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Tomb Treasures

New Discoveries from China’s Han Dynasty
Feb 17 —
May 28, 2017

Deceased kings were often interred in coffins whose surfaces were painted in lacquer and inlaid with jade planks and circular bi disks. Their heads were rested on pillows of jade, and their ears and noses were stuffed with small columns of jade to prevent their vital essences from escaping. It’s likely that jade articles were also placed in their mouths, hands and anuses for the same reason.

Inside or Out? A Coffin Controversy
Discovered just over 20 years ago in the Jiangsu region’s Chu mausoleums in Xuzhou, the jade coffin on display in Tomb Treasures was reassembled with an elaborate pattern of jade pieces decorating its exterior. In contrast, a coffin excavated more recently from the Jiangdu mausoleum at Dayun Mountain, where most of the material in Tomb Treasures originates, was reconstructed with the jade pattern lining the inside — causing some scholars to argue that, since the stone is meant to protect the body, the Chu coffin’s jade should line its interior as well. Others believe that regional variations or the different ranks of the deceased could explain the inconsistent construction methods.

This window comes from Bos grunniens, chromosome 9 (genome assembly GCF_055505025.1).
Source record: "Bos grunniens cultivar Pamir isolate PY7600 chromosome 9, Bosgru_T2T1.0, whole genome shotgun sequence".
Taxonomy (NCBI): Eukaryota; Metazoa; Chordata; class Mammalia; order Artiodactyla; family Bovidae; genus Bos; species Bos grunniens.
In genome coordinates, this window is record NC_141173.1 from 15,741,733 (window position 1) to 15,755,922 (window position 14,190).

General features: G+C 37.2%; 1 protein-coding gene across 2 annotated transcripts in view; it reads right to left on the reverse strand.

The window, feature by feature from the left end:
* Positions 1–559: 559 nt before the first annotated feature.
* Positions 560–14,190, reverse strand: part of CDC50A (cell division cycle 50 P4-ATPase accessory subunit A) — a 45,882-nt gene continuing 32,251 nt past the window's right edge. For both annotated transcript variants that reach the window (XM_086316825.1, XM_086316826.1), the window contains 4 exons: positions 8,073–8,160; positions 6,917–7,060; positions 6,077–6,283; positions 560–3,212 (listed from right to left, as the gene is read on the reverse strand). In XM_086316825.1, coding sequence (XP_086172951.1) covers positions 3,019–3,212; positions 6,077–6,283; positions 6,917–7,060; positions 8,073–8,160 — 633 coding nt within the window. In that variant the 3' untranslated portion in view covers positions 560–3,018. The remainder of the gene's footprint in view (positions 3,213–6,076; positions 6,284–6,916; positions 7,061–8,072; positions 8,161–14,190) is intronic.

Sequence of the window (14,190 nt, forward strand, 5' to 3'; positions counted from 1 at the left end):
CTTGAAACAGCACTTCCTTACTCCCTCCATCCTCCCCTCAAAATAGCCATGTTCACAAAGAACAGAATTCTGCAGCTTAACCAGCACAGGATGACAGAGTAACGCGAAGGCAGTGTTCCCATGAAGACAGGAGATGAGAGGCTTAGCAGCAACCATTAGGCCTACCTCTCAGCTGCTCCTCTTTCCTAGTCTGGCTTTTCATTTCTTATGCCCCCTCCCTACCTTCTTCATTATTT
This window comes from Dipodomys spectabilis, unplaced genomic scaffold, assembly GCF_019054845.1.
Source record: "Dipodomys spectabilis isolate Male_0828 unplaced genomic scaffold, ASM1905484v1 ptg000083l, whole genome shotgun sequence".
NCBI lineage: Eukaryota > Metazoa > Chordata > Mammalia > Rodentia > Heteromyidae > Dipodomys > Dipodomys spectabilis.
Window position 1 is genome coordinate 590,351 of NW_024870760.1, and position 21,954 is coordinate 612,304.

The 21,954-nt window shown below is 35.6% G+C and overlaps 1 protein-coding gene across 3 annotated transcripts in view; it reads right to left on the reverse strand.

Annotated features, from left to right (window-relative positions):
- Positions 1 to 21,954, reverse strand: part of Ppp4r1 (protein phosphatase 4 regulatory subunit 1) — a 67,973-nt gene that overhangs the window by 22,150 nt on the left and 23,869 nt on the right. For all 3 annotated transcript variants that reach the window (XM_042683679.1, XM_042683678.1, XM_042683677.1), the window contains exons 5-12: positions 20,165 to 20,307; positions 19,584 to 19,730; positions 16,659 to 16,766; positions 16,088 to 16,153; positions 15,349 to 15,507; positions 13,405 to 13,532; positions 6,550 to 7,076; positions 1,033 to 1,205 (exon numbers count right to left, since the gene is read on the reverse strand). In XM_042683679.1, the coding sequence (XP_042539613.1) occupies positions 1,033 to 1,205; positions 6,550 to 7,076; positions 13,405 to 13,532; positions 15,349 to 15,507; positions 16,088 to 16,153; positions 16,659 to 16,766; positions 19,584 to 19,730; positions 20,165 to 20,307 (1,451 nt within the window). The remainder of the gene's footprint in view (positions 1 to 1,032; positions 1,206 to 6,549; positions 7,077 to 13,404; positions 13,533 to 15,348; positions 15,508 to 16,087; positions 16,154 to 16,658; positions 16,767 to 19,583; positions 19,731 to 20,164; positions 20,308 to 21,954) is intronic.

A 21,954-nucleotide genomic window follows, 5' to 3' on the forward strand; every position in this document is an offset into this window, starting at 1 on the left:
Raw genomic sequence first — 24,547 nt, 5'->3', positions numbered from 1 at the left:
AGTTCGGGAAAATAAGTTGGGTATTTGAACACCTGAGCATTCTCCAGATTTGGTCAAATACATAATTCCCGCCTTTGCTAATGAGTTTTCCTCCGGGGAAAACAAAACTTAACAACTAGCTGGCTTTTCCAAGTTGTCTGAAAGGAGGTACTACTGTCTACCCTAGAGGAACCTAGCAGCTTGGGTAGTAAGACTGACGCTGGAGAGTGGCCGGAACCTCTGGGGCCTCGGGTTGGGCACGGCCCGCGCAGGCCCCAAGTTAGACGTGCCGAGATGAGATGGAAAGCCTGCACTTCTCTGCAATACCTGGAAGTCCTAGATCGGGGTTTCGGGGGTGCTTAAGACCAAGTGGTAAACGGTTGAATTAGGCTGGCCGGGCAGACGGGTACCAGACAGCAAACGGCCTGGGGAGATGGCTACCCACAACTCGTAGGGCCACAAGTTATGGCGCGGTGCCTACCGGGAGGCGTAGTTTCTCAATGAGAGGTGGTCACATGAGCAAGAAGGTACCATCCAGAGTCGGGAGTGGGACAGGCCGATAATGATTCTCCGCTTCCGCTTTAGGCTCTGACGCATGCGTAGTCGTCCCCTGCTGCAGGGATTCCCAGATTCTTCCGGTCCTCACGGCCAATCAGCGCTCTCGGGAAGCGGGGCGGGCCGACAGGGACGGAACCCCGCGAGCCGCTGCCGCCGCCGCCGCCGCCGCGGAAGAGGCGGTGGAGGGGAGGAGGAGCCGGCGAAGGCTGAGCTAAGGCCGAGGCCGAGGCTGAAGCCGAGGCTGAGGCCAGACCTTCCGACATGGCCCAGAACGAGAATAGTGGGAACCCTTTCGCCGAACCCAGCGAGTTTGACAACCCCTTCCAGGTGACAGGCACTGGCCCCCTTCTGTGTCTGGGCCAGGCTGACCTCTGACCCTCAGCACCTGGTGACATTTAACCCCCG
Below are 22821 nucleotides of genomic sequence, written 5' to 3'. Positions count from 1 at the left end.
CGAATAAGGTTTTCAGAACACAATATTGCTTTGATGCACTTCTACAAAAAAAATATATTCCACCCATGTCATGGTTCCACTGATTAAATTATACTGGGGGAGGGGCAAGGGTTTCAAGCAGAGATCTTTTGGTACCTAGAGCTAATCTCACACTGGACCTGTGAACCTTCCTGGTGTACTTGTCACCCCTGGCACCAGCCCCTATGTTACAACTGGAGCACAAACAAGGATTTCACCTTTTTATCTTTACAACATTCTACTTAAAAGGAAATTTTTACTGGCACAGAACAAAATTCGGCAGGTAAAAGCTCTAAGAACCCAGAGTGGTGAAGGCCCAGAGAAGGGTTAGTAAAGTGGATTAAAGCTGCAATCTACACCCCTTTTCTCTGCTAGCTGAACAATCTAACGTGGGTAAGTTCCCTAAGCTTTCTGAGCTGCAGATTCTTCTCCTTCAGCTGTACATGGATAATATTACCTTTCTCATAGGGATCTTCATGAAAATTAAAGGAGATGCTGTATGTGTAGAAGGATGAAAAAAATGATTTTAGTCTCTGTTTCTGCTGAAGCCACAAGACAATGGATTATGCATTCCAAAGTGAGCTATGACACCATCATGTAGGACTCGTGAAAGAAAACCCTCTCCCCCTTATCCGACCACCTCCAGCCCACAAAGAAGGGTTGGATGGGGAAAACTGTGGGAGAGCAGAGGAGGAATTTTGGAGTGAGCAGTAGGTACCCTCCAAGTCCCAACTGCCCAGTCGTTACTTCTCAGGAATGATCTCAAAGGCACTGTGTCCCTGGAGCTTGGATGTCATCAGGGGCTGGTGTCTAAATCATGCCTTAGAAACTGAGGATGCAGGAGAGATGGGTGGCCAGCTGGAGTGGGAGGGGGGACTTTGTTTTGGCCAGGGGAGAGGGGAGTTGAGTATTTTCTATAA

Coffin, Western Han period (206 BCE–9 CE), 2nd century BCE. unearthed from the Tomb of the King of Chu, Shizi Mountain, Xuzhou, Jiangsu. Jade, wood, and lacquer. Xuzhou Museum, EX2017.1.76. Photograph © Xuzhou Museum.
Did the earlier archaeologists make a mistake? There’s no definitive answer so far, says excavator Li Yinde, since the records from the Shizi Mountain excavation do not provide sufficient detail. “Jade coffins are not made to look the same due to regional variations,” he explains. “Current evidence shows that jade could either be put inside to protect the deceased or outside to be visually attractive.”

Visit the exhibition and offer your take! Share your opinion using #TombTreasures @AsianArtMuseum.